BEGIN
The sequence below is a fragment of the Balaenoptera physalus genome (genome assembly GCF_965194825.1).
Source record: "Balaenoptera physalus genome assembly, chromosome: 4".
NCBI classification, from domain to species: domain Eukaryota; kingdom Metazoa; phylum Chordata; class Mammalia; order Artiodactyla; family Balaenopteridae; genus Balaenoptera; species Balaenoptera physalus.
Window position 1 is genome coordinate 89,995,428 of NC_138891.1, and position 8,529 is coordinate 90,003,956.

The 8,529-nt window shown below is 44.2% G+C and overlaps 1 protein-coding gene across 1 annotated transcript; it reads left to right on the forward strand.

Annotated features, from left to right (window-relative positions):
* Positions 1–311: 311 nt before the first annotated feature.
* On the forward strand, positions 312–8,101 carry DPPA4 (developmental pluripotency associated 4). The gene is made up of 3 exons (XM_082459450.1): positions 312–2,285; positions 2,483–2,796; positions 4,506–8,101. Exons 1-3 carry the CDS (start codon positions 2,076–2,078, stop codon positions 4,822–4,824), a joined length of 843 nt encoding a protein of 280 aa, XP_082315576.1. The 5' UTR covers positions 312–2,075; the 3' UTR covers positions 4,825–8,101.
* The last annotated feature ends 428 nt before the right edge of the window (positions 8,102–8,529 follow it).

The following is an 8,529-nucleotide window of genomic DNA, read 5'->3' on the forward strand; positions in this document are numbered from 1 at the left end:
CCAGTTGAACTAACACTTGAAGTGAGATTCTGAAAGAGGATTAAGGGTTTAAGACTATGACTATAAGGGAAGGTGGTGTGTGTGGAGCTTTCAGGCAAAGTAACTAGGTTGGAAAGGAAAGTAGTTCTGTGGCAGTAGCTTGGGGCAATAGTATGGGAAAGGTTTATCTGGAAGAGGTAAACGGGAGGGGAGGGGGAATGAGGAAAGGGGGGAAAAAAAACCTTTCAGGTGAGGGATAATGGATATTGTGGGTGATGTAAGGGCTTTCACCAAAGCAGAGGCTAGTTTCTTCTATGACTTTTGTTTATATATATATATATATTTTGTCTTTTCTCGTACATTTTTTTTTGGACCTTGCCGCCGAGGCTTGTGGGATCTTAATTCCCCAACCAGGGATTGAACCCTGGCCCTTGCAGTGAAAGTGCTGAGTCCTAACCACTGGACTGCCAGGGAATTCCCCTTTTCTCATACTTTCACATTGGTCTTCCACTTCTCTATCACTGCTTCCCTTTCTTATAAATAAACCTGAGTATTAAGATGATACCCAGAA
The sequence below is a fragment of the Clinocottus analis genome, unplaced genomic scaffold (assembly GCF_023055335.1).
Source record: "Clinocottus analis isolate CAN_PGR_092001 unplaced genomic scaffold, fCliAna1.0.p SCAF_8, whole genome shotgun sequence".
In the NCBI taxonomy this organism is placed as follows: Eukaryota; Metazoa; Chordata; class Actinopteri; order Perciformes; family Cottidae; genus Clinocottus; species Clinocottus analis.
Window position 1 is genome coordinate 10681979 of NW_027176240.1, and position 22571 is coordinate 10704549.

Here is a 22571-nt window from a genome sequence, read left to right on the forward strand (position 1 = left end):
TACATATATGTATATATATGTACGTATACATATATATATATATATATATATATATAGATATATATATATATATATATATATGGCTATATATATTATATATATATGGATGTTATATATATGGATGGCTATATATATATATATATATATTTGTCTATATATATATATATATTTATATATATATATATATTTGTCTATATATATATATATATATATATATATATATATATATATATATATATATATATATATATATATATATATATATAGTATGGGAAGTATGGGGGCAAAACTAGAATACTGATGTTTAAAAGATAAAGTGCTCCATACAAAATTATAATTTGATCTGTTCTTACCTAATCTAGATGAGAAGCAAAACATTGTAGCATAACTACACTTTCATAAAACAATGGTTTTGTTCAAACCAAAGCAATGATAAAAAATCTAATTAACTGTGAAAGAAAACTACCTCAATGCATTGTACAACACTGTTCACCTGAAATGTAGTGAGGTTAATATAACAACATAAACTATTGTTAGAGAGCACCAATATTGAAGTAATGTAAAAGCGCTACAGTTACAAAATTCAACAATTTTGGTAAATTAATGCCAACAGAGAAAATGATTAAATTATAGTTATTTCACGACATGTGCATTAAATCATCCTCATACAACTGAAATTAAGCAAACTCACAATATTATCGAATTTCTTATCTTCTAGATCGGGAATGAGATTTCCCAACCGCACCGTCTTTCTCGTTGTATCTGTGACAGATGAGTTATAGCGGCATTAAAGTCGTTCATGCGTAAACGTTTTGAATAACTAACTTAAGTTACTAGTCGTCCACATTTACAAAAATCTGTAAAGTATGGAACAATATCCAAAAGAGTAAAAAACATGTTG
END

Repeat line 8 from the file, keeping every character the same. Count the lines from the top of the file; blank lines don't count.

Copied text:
* On the forward strand, positions 312–8,101 carry DPPA4 (developmental pluripotency associated 4). The gene is made up of 3 exons (XM_082459450.1): positions 312–2,285; positions 2,483–2,796; positions 4,506–8,101. Exons 1-3 carry the CDS (start codon positions 2,076–2,078, stop codon positions 4,822–4,824), a joined length of 843 nt encoding a protein of 280 aa, XP_082315576.1. The 5' UTR covers positions 312–2,075; the 3' UTR covers positions 4,825–8,101.